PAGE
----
Effective in any of its forms – dried, fresh, paste, oil, supplement or extract – ginger not only tastes great but reduces inflammation caused by overactive immune responses. Ginger’s main bioactive compound Gingerol is what is responsible for its medicinal properties.
Herbs have been used for centuries to promote health and healing. Fresh herbs, like basil, thyme, and oregano are a great source of antioxidants, and spices like cumin and chilli pepper have compounds that can help to reduce inflammation and fight pain.
4. Green leafy vegetables
Leafy greens like spinach, kale, chard, arugula (rocket), endive, turnip greens, beet greens, and collard greens all contain significant concentrations of vitamins and other nutrients that have been found to reduce chronic inflammation. Vitamin A, vitamin D, vitamin E and vitamin K, just to name a few, have all shown, in research, that they can fight inflammation. Many leafy greens also contain alpha-linolenic acid, an omega-3 fat that is known for its anti-inflammatory benefits.
Rich in quercetin and anthocyanins, antioxidants that have been shown to fight inflammation and even prevent cancer, blueberries are one of the most beneficial fruits to add to your anti-inflammation diet. Others that you can include are cherries, pineapple, strawberries and oranges.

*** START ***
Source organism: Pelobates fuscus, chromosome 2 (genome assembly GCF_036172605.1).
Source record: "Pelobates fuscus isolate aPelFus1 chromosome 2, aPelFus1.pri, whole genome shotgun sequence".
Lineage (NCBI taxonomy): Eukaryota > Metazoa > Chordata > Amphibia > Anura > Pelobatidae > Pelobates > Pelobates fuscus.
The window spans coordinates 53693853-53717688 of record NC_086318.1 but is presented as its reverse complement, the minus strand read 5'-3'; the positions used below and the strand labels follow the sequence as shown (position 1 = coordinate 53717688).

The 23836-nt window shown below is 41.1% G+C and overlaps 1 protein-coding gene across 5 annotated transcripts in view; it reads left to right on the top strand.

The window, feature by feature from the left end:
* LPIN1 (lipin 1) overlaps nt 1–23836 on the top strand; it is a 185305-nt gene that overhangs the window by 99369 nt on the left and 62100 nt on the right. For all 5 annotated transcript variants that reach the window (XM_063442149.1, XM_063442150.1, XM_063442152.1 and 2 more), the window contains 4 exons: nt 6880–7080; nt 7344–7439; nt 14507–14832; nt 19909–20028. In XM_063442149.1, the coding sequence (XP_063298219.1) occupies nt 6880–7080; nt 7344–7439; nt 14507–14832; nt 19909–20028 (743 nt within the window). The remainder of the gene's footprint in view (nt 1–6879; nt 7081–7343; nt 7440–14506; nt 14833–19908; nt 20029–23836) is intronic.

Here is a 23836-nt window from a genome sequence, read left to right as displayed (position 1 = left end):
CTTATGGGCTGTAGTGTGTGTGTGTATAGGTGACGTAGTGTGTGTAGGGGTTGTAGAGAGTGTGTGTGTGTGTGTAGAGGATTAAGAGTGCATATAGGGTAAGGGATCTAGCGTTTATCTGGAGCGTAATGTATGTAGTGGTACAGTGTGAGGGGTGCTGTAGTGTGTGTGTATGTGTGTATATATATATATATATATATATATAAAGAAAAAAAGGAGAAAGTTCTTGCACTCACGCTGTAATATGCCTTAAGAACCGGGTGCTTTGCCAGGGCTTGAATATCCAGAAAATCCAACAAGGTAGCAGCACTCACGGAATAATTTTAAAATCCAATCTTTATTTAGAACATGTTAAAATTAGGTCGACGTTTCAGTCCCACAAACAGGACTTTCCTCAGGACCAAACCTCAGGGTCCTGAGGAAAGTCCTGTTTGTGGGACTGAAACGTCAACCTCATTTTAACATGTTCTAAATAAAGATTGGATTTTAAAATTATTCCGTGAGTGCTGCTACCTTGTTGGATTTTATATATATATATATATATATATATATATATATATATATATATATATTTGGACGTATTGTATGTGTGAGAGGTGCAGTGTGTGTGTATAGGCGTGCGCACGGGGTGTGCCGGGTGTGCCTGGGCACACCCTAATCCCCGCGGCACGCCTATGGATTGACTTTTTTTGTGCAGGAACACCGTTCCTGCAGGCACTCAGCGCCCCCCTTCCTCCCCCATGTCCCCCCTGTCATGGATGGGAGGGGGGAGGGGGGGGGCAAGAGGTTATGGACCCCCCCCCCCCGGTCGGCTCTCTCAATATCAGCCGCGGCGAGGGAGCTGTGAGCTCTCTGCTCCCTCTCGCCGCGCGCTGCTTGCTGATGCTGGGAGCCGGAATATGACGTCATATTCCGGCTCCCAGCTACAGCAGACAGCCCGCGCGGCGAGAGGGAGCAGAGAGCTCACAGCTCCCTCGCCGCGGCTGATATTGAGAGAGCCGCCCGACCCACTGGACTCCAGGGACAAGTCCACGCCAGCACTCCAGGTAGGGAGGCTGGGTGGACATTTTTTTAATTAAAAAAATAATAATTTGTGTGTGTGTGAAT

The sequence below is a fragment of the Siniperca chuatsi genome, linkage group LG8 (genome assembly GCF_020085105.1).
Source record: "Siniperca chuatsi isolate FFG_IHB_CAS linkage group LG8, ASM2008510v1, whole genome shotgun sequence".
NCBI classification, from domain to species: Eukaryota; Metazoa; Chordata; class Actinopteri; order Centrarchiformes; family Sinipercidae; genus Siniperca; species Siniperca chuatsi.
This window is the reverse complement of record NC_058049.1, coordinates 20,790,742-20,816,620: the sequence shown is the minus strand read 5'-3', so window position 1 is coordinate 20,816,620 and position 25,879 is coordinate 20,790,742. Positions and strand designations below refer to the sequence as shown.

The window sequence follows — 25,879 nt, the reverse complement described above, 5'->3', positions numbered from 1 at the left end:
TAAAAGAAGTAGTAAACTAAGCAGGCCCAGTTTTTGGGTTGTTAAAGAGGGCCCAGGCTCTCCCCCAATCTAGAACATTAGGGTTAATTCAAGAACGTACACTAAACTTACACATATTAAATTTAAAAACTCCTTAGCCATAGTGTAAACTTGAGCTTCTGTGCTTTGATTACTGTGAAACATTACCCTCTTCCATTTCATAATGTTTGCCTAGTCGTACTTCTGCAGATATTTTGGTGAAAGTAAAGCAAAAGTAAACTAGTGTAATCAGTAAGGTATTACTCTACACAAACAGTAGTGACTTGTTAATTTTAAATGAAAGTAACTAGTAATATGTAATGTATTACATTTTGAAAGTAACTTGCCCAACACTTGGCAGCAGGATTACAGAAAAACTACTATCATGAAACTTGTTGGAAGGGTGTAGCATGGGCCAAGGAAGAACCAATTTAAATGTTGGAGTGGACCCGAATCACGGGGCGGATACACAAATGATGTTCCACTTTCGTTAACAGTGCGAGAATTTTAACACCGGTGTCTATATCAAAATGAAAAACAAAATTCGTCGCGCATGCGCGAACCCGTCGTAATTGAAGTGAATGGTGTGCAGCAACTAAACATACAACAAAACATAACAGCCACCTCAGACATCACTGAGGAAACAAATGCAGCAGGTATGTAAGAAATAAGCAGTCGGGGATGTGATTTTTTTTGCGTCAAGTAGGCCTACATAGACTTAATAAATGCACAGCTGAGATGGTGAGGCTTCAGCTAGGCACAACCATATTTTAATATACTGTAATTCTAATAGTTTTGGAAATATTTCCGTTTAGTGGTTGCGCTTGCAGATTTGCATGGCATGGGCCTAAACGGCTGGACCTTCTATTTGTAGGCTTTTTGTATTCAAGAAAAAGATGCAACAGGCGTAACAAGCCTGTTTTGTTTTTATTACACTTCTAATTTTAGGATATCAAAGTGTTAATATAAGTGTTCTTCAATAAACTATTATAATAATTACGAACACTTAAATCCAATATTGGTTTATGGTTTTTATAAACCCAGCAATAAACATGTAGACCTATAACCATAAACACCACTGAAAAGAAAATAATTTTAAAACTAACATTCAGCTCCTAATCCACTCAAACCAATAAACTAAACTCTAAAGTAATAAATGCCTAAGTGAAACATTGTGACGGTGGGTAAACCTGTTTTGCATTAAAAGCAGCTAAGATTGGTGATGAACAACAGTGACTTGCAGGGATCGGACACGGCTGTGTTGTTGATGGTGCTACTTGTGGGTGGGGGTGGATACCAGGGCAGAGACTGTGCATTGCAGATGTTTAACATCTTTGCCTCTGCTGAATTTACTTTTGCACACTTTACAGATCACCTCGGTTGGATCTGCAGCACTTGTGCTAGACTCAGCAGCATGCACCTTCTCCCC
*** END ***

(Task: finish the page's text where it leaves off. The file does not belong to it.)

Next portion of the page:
Turmeric’s primary compound, curcumin, is its active anti-inflammatory component and has been documented for its effects against inflammation. Due to its high anti-inflammatory properties, turmeric is highly effective at helping people manage rheumatoid arthritis (RA). A recent study out of Japan evaluated its relationship with interleukin (IL)-6, the inflammatory cytokine known to be involved in the RA process, and discovered that curcumin “significantly reduced” these inflammatory markers.